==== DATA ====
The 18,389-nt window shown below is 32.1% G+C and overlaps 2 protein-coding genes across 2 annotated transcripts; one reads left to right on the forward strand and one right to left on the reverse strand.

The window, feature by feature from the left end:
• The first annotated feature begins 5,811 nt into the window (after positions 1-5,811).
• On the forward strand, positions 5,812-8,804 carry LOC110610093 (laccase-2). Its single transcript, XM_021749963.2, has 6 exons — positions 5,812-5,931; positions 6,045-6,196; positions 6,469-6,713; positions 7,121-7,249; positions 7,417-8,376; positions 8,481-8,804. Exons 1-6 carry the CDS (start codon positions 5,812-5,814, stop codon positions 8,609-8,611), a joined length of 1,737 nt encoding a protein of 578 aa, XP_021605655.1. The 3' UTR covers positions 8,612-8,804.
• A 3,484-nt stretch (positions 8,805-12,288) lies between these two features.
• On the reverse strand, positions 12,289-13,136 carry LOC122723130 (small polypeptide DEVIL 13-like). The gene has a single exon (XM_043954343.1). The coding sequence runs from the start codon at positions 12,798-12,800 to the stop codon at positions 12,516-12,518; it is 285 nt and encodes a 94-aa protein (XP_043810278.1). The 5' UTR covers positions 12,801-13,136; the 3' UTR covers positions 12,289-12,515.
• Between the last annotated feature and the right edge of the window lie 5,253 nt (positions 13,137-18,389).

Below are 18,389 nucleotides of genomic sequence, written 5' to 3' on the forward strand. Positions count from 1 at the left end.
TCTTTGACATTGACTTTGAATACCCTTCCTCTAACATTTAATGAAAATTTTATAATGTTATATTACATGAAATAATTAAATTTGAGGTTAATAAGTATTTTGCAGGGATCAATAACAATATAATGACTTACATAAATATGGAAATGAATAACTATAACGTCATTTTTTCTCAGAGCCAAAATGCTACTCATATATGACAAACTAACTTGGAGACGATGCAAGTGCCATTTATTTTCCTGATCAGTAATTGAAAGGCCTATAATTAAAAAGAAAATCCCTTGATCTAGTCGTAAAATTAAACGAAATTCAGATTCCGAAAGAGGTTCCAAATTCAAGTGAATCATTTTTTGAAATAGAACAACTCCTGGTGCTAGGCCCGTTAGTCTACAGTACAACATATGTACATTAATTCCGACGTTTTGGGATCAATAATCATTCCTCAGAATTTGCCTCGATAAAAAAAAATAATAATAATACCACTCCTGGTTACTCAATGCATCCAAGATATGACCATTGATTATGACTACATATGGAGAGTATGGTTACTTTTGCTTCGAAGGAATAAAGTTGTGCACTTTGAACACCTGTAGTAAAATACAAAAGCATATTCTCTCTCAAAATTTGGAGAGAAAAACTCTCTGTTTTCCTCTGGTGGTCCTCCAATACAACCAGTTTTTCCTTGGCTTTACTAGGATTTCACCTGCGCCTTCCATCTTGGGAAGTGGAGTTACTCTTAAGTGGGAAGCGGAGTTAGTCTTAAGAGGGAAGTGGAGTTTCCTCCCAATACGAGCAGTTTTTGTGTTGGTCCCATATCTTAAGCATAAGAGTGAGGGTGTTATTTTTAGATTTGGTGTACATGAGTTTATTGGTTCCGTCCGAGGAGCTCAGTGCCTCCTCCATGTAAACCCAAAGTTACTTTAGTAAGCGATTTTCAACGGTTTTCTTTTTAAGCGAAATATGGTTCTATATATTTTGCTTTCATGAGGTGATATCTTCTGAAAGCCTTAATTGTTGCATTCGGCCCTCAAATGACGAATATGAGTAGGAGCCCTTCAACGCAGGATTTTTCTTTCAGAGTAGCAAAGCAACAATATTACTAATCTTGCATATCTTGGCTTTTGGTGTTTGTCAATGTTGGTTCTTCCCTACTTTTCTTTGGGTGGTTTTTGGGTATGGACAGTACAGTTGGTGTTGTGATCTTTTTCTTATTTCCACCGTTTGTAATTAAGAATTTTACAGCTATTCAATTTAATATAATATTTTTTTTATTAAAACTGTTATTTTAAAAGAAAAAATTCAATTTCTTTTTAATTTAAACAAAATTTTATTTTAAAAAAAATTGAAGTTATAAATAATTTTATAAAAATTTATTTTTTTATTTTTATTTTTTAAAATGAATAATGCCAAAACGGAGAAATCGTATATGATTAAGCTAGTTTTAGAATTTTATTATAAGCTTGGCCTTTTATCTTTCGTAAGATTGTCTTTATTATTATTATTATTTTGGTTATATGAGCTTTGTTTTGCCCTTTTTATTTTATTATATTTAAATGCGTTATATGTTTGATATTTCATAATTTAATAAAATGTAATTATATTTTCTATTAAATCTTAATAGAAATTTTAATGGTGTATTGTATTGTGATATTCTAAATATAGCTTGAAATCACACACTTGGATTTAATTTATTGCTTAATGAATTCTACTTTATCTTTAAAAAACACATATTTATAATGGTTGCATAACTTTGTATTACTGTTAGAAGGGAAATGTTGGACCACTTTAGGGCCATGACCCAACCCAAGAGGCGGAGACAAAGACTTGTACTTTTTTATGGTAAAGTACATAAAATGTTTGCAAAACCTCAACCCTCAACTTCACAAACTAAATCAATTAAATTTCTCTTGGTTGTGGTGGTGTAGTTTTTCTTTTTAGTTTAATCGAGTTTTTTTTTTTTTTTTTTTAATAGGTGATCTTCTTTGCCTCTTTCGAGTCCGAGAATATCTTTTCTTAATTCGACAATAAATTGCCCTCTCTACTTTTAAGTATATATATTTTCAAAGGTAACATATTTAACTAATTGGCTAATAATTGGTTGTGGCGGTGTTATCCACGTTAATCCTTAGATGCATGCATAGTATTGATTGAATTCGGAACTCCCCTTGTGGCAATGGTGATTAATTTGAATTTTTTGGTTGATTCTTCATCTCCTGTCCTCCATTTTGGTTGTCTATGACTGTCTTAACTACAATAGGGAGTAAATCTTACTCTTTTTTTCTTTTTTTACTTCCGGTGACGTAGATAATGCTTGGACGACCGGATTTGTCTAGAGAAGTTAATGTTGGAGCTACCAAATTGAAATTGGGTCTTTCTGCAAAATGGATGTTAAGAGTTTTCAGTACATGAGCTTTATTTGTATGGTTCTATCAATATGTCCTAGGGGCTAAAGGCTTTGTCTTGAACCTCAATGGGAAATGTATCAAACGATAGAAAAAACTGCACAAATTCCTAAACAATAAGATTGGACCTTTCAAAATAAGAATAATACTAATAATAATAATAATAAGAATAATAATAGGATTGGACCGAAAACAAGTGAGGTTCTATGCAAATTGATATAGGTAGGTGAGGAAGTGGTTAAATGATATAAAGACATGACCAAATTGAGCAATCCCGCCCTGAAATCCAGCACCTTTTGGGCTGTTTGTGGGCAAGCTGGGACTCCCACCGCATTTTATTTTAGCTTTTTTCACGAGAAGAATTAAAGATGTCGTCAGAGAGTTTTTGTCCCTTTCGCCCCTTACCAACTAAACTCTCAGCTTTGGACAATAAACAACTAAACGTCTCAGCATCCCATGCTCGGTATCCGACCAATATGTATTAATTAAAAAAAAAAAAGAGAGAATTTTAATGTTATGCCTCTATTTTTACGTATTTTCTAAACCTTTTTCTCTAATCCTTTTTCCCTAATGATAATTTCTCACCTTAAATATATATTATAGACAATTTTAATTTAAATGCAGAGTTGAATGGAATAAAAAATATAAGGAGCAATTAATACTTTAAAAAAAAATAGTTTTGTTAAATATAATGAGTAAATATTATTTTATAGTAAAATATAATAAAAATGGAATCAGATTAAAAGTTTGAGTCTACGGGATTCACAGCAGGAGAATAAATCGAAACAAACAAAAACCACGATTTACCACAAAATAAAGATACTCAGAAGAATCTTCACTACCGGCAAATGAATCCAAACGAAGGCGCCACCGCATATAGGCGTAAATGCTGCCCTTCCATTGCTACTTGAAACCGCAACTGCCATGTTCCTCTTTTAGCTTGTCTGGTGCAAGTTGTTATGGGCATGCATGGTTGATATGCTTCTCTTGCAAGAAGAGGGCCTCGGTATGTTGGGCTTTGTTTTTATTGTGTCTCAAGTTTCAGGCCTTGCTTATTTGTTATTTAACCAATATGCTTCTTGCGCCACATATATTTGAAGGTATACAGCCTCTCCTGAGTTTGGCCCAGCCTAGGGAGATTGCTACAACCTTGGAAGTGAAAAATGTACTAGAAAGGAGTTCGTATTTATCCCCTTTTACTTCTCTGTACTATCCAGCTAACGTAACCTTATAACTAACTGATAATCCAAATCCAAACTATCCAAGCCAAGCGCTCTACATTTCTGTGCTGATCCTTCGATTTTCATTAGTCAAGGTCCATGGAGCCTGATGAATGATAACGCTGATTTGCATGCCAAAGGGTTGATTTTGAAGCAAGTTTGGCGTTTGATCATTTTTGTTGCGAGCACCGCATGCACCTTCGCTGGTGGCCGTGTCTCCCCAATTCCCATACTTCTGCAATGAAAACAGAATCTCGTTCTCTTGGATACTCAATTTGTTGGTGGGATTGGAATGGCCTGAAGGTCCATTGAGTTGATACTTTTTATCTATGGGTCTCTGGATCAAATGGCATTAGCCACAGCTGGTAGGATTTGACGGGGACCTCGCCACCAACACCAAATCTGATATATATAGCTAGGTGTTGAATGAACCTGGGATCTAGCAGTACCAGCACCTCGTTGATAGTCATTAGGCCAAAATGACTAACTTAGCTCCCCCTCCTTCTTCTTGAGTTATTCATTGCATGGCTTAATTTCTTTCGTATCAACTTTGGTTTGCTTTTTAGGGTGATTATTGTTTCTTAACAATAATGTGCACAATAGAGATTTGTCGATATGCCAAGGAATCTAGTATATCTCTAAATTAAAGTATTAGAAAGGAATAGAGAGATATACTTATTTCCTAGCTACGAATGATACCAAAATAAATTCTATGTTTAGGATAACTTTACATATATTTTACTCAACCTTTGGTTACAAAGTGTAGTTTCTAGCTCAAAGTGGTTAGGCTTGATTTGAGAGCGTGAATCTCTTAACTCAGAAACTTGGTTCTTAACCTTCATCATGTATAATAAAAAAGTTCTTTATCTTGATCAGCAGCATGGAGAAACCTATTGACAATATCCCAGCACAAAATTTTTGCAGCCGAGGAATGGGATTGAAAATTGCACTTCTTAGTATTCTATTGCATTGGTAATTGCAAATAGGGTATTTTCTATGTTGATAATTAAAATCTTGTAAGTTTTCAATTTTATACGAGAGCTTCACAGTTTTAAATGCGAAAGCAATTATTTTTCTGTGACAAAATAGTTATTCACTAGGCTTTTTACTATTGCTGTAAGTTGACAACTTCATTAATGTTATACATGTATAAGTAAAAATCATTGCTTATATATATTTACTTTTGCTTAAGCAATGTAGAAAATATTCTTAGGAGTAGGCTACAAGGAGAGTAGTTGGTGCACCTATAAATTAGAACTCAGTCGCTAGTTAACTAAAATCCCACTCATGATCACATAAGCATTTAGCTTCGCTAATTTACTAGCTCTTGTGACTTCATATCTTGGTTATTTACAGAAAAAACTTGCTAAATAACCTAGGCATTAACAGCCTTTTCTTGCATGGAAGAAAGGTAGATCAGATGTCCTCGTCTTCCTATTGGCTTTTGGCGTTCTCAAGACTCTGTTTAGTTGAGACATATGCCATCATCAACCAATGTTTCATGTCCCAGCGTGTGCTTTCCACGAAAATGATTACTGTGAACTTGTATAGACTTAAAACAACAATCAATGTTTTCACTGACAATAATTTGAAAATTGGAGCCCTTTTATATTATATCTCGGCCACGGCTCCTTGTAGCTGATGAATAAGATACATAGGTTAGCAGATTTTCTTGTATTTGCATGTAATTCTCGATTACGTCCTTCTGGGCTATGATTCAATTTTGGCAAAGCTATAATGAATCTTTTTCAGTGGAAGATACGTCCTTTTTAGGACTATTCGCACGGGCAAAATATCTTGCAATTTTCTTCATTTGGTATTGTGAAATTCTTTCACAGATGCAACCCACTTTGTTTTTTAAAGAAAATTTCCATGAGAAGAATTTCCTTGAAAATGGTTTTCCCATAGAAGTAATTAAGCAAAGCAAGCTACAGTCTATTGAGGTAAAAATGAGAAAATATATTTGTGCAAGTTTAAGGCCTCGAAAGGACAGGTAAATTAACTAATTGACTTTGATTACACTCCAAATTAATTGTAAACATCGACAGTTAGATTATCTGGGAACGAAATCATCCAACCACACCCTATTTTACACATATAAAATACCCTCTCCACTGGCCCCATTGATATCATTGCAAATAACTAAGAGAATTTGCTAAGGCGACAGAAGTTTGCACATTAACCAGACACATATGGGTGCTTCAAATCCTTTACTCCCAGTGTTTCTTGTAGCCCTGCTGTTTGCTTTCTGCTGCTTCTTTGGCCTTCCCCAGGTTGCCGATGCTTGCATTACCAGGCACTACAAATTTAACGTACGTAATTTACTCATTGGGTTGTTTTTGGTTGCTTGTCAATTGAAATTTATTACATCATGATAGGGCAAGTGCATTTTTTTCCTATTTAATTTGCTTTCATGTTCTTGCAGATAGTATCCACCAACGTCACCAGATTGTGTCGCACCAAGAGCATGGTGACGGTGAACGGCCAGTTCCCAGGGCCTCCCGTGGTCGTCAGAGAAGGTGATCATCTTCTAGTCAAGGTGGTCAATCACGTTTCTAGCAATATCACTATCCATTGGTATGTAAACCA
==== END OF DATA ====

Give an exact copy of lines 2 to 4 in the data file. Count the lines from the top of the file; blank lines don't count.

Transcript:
The window, feature by feature from the left end:
• The first annotated feature begins 5,811 nt into the window (after positions 1-5,811).
• On the forward strand, positions 5,812-8,804 carry LOC110610093 (laccase-2). Its single transcript, XM_021749963.2, has 6 exons — positions 5,812-5,931; positions 6,045-6,196; positions 6,469-6,713; positions 7,121-7,249; positions 7,417-8,376; positions 8,481-8,804. Exons 1-6 carry the CDS (start codon positions 5,812-5,814, stop codon positions 8,609-8,611), a joined length of 1,737 nt encoding a protein of 578 aa, XP_021605655.1. The 3' UTR covers positions 8,612-8,804.